When winter snow makes way for warm spring rains, the base of South Mountain comes alive. This is when shallow, seasonal pools—called vernal ponds—develop and wake up the surrounding forest. Tree frogs, toads, spring peepers and a variety of salamanders emerge from underground dwellings, slipping through melting ice to breed. Both the amphibians and vernal ponds disappear with the summer heat, while a wide array of plants—including the federally endangered northeastern bulrush and rare golden club—hold a place until wet weather returns in the fall.
Vernal ponds represent a unique habitat since they support numerous species that have adapted to a cyclical pattern of wet and dry seasons. For salamanders and many other amphibians, the ponds provide vital breeding grounds that are absent of fish and other predators unable to survive in these temporary wetlands. However, since vernal ponds rely on rainfall as their sole source of water, their absence during dry seasons makes them vulnerable to destruction. This vulnerability has been perpetuated by a lack of protection under the federal Clean Water Act, and unspecific safeguards within the state of Pennsylvania.
In 1995, The Nature Conservancy acquired 10 acres surrounding one of the most prominent ponds in this landscape. Since then, the Conservancy has worked with local partners to bring attention to vernal ponds near South Mountain, and throughout Pennsylvania. Bringing their attention to local residents and visitors represents one positive step towards protecting some of the most remarkable amphibian gatherings anywhere in Pennsylvania.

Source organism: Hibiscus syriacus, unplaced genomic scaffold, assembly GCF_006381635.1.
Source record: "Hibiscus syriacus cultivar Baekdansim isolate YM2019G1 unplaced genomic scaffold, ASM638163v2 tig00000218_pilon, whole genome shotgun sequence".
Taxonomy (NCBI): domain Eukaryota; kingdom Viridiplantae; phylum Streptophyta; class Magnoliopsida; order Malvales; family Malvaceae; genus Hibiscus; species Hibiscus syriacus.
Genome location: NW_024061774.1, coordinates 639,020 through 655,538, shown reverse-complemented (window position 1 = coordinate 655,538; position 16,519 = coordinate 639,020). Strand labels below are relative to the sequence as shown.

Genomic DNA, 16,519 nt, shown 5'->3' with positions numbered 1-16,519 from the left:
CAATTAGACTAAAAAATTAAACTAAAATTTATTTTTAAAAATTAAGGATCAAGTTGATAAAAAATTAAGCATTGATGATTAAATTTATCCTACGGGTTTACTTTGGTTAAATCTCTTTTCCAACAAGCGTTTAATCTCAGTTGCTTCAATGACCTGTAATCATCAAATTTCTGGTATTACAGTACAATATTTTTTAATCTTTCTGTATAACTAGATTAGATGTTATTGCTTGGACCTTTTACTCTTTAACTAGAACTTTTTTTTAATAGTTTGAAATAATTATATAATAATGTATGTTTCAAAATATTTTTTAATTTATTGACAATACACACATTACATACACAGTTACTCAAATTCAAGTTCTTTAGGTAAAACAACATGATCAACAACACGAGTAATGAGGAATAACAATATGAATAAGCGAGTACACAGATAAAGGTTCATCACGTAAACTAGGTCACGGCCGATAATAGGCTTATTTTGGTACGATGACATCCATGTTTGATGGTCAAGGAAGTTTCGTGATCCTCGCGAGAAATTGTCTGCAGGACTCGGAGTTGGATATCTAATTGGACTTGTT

35 mile-long belt located at the northern and western base of South Mountain
Franklin and Cumberland counties, 2 miles west of the town of Scotland
What You’ll See/At Stake
Seasonal vernal ponds. Rare plant species, including northwestern bulrush and golden club. High bush blueberry and other wetland shrubs. Amphibians, including northern spring peepers, wood and noisy chorus frogs, and Jefferson, spotted and marbled salamanders.
Habitat loss to housing subdivisions. Runoff from logging operations, sand and gravel mines, and farms. Insecticide spraying for mosquitoes.
Conducting the first statewide inventory of vernal pools, including the collection of information on species, water quality and other features. Assembling management guidelines for local landowners interested in protecting vernal ponds. Acquiring easements and land from willing landowners with vernal ponds on their property.
Acquisition of ten acres around the area’s most prominent ponds in 1995. Initiation of a partnership with Messiah College to research vernal ponds in 2005.
Western Pennsylvania Conservancy, Central Pennsylvania Conservancy, Pennsylvania Natural Heritage Program, Messiah College
Things To Do
Contact The Nature Conservancy to learn about opportunities for visiting vernal ponds at Mountain Run Ponds or other sites in the South Mountain Area.
Mountain Run Ponds is not open to the public due to the fragile nature of the habitat. However, interested conservationists may view the preserve during a volunteer workday.
The Nature Conservancy
2101 North Front Street
Harrisburg, Pennsylvania 17110
Phone: (717) 232-6001